Brian May on Planet Rock Radio with Liz Barnes (+ part transcript)


Brian recorded an interview with Liz Barnes on Monday 9 December 2013 , which was broadcast this evening (19 January)…


Brian May Planet Rock with Liz Barnes 19 01 2014

Brian May visited Planet Rock Radio on Monday 9 December, which was broadcast Sunday 19 January 2014

Brian covered a number of subjects: his Diableries book, getting his PhD, why he chose strings instead of drums or other instrument and what got him first thinking that rock music was what he wanted to get into… Also, Freddie, and the Montreux Studio Experience, touring with Kerry Ellis which may even go to Malta and South Africa, and possible touring with Queen this year… plus the Queen film – how did he feel about someone portraying himself…? Also the proposed album with Tony Iommi – and played out with Black Sabbath ‘Paranoia. ===========

by Jen Tunney – (E&OE) –



LIZ BARNES: <Preamble>

Welcome to “My Planet Rocks”, Brian May.

BRIAN MAY: Thank you very much.

LIZ: It’s wonderful. Wonderful to have you on the show.

BRIAN: Oh thank you.

LIZ: I think we could probably do about a week.

BRIAN: Alright. We’ll settle in.

LIZ: (laughs) Yeah, yeah. Have you brought some food? But we’ve only got an hour so we’re gonna talk about all sorts. But before any of that, you have this incredible – I don’t even want to call it ‘a book’ – because I feel like I’m doing a disservice if I just say you’ve written this book…

BRIAN MAY: It’s a toy, yeah.

LIZ: I don’t even know how to say it properly?

BRIAN: “Diableries”.

LIZ: Diableries okay.

BRIAN: Well that’s a very – even that’s a very English way saying it. You know, my partner, Denis Pellerin, would call it “Diablerie” (in a French accent) …

LIZ: Okay.

BRIAN: … without the ‘s’, because the s is silent in French, of course, but Diableries is kind of devilments, and that’s what it’s about. It’s about… do you want me to tell you what it’s about?

LIZ: Yeah… absolutely – more interesting if you say than I do.

BRIAN: It’s easier when you have it in your hand, actually, isn’t it, you know, rather than talking about it. It’s a 3-D book and what it does is channel images from the 1860s in France, which sounds a bit obscure, doesn’t it, but actually it’s very relevant to today because these images are devils and skeletons and Satan himself, of course, all having a great time in Hell. And these things were depicted for fun and for a little bit of sort of religious overtone, but also, more than anything, satirically and seditiously because they were all about overthrowing the government of their day. So it’s very relevant to today. That’s what I do, you know I work on overthrowing governments (laughs) when I can in odd moments. But these images have fascinated me for 40 years. They’re extraordinary. They were made by sculptors and photographed in 3-D, because 3-D in the 1860s was well advanced. Anything that can be done in 3-D was done by the 1860s.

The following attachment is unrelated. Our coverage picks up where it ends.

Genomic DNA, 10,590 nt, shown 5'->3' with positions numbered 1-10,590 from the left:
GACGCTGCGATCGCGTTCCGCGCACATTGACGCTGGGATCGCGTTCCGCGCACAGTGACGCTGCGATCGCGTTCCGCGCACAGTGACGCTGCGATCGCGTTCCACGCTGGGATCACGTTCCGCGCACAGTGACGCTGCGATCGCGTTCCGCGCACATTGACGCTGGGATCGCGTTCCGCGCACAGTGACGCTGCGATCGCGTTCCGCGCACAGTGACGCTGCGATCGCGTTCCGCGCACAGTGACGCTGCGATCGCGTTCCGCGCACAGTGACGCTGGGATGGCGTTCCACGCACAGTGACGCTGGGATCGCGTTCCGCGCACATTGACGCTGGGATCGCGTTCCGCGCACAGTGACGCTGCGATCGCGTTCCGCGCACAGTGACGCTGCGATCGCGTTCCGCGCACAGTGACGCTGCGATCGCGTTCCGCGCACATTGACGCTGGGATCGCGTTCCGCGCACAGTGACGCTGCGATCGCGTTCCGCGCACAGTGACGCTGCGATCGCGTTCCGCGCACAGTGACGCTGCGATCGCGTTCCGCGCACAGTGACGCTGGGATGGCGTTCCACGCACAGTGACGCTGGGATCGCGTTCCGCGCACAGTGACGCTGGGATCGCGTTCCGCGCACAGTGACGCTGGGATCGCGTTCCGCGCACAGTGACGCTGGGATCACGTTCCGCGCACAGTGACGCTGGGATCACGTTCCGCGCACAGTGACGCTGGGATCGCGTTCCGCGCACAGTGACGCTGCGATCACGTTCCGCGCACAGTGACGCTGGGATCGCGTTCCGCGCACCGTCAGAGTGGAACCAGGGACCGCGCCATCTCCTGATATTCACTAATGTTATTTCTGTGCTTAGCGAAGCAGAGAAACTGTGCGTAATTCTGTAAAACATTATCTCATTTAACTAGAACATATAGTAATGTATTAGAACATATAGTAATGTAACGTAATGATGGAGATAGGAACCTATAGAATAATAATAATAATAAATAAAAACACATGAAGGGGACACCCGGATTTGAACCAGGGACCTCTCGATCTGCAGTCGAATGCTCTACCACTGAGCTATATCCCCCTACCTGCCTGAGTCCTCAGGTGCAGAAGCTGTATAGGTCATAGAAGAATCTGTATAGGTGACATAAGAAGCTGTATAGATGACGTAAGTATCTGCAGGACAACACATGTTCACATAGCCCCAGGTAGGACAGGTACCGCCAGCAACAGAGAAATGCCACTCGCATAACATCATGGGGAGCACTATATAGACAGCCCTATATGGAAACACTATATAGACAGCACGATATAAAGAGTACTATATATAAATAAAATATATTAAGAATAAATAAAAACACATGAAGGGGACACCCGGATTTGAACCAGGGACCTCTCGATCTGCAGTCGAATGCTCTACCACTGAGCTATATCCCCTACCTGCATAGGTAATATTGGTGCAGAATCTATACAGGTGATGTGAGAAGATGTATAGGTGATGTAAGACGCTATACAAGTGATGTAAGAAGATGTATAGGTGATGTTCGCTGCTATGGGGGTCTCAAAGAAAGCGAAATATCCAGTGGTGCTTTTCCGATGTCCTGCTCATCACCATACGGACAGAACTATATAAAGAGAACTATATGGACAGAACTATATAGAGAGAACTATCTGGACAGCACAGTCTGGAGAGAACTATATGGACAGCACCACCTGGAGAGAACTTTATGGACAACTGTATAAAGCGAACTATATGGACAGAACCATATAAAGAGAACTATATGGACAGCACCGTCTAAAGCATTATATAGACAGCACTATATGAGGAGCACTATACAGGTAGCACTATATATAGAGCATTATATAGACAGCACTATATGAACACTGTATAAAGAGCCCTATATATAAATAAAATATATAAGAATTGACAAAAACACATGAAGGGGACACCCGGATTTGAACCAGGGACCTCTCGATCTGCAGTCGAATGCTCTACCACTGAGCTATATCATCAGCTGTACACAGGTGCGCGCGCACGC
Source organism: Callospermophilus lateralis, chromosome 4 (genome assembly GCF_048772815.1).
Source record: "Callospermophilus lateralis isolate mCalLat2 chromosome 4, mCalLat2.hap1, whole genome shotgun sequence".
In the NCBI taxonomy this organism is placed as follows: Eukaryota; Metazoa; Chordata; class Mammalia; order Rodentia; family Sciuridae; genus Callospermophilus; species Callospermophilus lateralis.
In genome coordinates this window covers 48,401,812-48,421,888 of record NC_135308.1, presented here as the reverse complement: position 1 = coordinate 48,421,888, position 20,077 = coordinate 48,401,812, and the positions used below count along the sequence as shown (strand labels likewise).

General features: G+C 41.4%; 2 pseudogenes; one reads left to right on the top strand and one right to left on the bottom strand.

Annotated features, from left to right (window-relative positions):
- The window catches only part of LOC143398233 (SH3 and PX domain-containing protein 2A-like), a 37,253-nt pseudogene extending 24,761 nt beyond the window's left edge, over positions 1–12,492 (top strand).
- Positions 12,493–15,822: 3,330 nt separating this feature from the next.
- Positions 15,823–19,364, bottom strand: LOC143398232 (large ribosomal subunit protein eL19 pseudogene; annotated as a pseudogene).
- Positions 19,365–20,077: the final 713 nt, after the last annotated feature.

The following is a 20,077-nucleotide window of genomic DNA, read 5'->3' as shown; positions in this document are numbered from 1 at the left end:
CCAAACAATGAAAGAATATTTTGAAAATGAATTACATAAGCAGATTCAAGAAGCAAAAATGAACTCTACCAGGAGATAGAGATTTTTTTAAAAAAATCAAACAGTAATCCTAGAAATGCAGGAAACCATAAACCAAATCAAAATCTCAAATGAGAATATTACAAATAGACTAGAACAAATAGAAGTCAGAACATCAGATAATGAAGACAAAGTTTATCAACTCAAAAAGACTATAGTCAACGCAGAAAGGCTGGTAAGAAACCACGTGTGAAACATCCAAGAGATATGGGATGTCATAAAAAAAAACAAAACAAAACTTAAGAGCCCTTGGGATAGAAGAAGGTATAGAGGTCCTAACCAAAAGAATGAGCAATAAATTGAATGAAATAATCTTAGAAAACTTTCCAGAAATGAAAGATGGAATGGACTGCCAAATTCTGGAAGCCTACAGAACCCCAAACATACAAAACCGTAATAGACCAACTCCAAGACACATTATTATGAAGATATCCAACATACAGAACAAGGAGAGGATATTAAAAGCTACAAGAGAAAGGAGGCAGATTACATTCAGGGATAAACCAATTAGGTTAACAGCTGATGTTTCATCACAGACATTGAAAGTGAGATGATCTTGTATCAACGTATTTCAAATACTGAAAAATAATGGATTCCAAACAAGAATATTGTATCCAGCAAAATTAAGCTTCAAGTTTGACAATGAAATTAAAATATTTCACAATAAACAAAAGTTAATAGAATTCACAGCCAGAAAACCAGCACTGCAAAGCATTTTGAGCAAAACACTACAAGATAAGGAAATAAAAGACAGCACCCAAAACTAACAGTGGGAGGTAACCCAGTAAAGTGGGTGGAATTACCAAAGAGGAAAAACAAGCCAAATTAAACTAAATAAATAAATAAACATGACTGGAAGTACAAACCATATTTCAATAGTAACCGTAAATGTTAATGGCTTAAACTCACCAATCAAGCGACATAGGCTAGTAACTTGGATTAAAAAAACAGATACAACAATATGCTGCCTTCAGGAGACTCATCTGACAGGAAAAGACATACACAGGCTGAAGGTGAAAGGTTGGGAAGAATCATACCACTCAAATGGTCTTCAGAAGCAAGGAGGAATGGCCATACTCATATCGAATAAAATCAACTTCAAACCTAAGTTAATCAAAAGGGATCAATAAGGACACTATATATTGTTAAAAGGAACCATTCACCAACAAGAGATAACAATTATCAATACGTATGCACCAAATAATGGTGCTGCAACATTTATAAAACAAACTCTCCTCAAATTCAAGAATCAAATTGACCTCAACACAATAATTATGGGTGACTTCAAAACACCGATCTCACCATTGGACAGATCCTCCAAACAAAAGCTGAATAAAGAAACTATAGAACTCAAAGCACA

The book comes with a stereoscope – my patent OWL stereoscope – so you get incredible 3-D imaging, very immersive, even more than going to the cinema and seeing ‘Avatar’ I think, really. And we have every Diablerie image in there except two, which we couldn’t find, so there’s 180 and there should be 182, but you can enjoy the experience. You can read it as a book because there’s lots of research in there about what these things actually mean, because the Devil is portraying Napoleon the Third, in fact, and all these little things that they get up to. I mean they get up to extraordinary things in Hell. They do ice skating and firefighting.

LIZ: But I actually, I’m ashamed to say, when I was going through the book, genuinely I don’t think I knew anything about it. I was literally like ‘What the heck is this?’. I don’t think it’s ever….

BRIAN: ‘What the Hell is this?’

LIZ: Yeah well exactly, literally, but it’s totally fascinating. I mean what first… how did it first appear to you? How did you get interested?

BRIAN: It was years ago. I was a student and I used to go down Portobello Road and search for anything 3-D, ’cause it’s always been a fascination of mine. I could pick up old viewers and things, and then suddenly in a pile of stereo cards there was this one skeleton view and I was fascinated from the beginning. I thought ‘What on earth is this? What is it saying? What was it made for?’ And then I realised it was a tissue, so you hold it up to the light and instead of it being black and white, it turned into glorious colour, and the eyes glow at you in a very mysterious way, ’cause the technology from the 1860s was incredible actually. They painted these things on the back and pricked out all the eyes and all the jewellery and things that would glitter, and so when you hold it up to the light, it transforms from day into night.

LIZ: Wow!

BRIAN: I’ll tell you what – all the technology we have in the 21st century, I have tried to duplicate this and you just can’t. It’s incredible all the work they put in. So I started collecting these things, I say 40 years ago, and now I have almost all of them, but not quite all of them, but I know people who have other ones, you know, so I’ve been able to scan everything, and of course, you use modern technology – digital scanning and restoring in PhotoShop – and you can restore these things to their former beauty. So you will see in this book, the Diableries as they were meant to be seen, in complete 3-D and in colour, and people just to ‘Wow’, and I knew they would. I knew once we actually channelled this in the 21st century, that people would get excited and they do seem to be.

LIZ: It’s almost like a… it’s a little bit like an underground secret, isn’t it?

BRIAN: Yeah. In 140 years, very little has been known about it. There’s never been a book like this which gathered them all together. The secret is seeing them in 3-D in their stereoscopic splendour and that’s why I had to design my own viewer to go with the book.